Analogies help us explain concepts so that others can understand them better. When thinking about buying software, I like thinking of software as a garden. Another way to think of it is software is a garden vs table (┬─┬) or statue (🗿) - Kijana Woodard.
Thinking of software as a ┬─┬ or 🗿 implies an end, that when you’re done with it, you can move on to something else. But that isn’t true in reality. What you’re doing is more like planting a garden, not buying a statue. I know, we want to pay for a thing one time and not have to keep paying for it. I don’t want to say that you have to keep paying money (💵) for the software, but you do if you want it to keep making money.
Software is an investment you put effort (Tender Loving & Care - TLC) into if you want a positive return on that investment (ROI). Unfortunately, there are stories where someone bought a big accounting software package and the cost (money, time, people, opportunity cost, ongoing maintenance, lost customers due to issues) was more than the value it was supposed to enable. Less TLC and more like 24/7 undivided attention - Mohamed Elmalky. Or the time to get the expected ROI was 10 to 20 years. Phew, that’s super long to wait. Patience is a virtue. One could argue that it was long-term thinking.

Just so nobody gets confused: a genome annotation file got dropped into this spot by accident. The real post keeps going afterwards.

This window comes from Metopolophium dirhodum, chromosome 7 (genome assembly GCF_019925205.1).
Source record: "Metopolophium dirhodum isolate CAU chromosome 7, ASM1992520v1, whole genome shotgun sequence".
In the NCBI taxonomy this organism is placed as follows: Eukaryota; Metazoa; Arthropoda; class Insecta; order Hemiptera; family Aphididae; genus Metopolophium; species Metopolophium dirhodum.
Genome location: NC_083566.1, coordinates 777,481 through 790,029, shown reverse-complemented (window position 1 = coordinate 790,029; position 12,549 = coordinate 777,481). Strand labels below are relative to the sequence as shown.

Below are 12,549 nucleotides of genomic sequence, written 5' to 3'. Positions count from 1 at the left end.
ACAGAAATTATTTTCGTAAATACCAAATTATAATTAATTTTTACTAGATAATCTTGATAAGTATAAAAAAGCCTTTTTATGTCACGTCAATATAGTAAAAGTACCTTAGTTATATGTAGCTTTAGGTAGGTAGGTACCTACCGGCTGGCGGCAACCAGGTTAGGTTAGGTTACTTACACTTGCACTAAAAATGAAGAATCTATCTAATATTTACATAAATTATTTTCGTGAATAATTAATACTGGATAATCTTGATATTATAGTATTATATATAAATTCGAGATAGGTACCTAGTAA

All Models Are Wrong
All models are wrong, but some are useful - Don Box
Let’s keep this in perspective though. All models are wrong, but some are useful. In this case, I check myself by using this analogy in the context of investing money in software. I know the analogy breaks down in different contexts. But find it very useful when thinking about spending money for software. The common phrase is “buy vs build”. But it’s not a “vs” decision. It’s actually a quantity decision. You’re going to buy software. And, you’re going to build software. The decision is what & how much software will you buy and what & how much software you’re going to build.